Impact Factor (IF) - Thomson Reuters Web of KnowledgeSM)

2020: 1.500 - 5 years IF: 1.659

2019: 1.258 - 5 years IF: 1.610

2018: 1.152 - 5 years IF: 1.315

2017: 1.000 - 5 years IF: 1.000

2016: 0.938 - 5 years IF: 1.010

2015: 0.641 - 5 years IF: 0.673

2014: 0.628 - 5 years IF: 0.652

2013: 0.390 - 5 years IF: 0.504

2012: 0.605

2011: 0.468

2010: 0.309

2009: 0.136

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Volume 33 (2) - 2010


Contribution of rain, snow- and icemelt in the upper Danube discharge today and in the future

Pages 221-230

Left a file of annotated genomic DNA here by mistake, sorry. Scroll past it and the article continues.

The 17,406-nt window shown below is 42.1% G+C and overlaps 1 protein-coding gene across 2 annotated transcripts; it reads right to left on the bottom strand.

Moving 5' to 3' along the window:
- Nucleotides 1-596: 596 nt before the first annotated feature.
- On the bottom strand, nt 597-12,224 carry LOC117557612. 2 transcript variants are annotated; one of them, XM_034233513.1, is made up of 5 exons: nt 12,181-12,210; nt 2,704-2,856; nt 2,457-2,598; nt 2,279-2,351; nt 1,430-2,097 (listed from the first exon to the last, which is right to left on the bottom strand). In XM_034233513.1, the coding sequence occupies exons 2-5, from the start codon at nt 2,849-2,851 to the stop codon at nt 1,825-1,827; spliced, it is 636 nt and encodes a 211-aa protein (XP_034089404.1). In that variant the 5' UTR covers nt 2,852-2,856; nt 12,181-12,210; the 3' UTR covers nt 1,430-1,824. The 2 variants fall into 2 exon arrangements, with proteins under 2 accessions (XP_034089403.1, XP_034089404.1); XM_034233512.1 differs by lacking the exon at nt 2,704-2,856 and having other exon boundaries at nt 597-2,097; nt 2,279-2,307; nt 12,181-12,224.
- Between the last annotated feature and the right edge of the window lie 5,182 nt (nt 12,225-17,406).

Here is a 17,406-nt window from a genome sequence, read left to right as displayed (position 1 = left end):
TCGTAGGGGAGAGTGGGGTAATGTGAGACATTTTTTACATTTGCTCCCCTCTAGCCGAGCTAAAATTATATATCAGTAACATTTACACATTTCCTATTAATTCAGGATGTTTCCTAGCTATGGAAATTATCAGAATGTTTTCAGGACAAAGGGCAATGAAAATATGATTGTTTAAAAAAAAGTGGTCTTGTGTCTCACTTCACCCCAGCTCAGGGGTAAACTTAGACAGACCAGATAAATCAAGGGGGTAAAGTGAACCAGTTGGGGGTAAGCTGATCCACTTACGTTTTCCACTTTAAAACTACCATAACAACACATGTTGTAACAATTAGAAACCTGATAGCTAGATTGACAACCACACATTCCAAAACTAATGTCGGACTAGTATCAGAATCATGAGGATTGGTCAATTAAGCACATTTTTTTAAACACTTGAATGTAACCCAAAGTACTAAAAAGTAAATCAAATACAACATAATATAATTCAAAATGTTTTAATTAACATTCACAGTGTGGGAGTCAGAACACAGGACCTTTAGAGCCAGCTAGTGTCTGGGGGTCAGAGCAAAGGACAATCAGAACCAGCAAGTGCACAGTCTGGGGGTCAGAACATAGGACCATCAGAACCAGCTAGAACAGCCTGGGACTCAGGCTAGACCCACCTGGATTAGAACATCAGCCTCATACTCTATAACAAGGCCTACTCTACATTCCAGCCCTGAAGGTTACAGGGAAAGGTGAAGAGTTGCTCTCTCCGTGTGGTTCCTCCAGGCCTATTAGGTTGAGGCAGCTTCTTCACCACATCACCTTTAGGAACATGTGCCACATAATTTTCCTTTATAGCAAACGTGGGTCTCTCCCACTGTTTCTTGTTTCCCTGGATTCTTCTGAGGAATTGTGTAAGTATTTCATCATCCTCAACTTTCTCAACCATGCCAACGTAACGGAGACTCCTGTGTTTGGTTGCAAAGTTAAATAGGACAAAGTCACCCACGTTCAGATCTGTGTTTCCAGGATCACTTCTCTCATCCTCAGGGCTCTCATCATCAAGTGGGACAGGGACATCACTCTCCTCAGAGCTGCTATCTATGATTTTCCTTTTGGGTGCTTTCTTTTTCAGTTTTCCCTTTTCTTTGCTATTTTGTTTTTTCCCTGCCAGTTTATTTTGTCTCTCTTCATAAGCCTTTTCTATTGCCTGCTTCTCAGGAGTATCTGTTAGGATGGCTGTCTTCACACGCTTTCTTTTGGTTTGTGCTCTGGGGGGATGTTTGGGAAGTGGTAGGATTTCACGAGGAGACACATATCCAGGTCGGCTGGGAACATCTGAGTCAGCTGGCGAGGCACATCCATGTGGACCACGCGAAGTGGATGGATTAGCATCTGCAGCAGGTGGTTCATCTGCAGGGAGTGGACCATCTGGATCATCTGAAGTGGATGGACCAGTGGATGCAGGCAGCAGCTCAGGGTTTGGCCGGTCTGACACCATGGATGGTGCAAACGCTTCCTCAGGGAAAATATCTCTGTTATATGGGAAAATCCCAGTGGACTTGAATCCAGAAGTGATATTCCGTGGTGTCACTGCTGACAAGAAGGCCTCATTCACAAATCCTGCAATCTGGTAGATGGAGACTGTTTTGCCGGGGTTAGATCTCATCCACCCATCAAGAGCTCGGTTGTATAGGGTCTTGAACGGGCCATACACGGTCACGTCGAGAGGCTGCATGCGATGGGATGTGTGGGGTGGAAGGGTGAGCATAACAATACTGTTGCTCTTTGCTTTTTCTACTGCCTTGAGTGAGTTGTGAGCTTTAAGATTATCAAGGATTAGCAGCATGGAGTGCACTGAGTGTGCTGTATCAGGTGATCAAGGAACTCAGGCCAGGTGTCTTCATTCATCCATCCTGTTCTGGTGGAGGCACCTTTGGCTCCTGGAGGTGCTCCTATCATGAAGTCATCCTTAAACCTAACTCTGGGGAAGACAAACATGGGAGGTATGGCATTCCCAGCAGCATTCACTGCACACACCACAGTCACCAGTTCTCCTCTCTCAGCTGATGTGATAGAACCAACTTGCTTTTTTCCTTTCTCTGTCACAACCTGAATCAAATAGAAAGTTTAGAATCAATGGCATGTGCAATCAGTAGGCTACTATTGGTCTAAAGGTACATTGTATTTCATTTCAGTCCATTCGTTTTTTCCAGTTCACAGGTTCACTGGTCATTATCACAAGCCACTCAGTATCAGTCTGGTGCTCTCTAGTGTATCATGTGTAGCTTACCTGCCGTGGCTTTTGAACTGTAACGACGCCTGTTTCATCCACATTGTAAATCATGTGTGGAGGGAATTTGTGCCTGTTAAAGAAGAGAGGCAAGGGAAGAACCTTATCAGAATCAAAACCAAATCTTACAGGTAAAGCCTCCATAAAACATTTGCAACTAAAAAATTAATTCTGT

The hydrological model of the Danubia decision support system allows the sources of runoff to be determined according to glaciermelt, snowmelt and rain at any location of the Upper Danube river network. The analysis shows for the past decade 1991-2000 that in glacierized head watersheds (e.g., Vent gauging station, 35% glacier area) there is about an equal amount of runoff originating from icemelt, snowmelt and rain (about 33% each). Further downstream the portion of icemelt decreases sharply even under present-day conditions with the effect that ultimately 2% of annual runoff is of glacial origin in Passau/Achleiten (basin area of about 77,000 km2, current glaciation 0.5%), while about 6 originates from rain and 4 from snowmelt. This latter fraction is about twice as high as found for subbasins lying exclusively in the lowlands with no connection to the alpine region. Using the regionally adapted Remo scenario data based on the A1B emission scenario of IPCC, the future development of runoff sources is calculated, taking into account the dynamics of glacierized area reduction using the SURGES glacier model (Subscale Regional Glacier Extension Simulator). In about 30 years, the mean icemelt fraction in the glaciated head watersheds will be less than half of the one observed in the decade from 1991 to 2000. The proportion of snowmelt will be about the same, and rain contribution will increase by 50% to about half of annual specific runoff. After the confluence of the Inn River with the Danube at Passau, the portion from icemelt will be negligible, and 80% of runoff will be from rain and 20% from snowmelt after the year 2030. With the anticipated warming over the whole year and the drying out of the summer season the Alps’ capacity to export water will diminish, and water availability will be reduced, mainly through the loss of summer precipitation and increased evaporation, and not so much due to the loss of glaciermelt.

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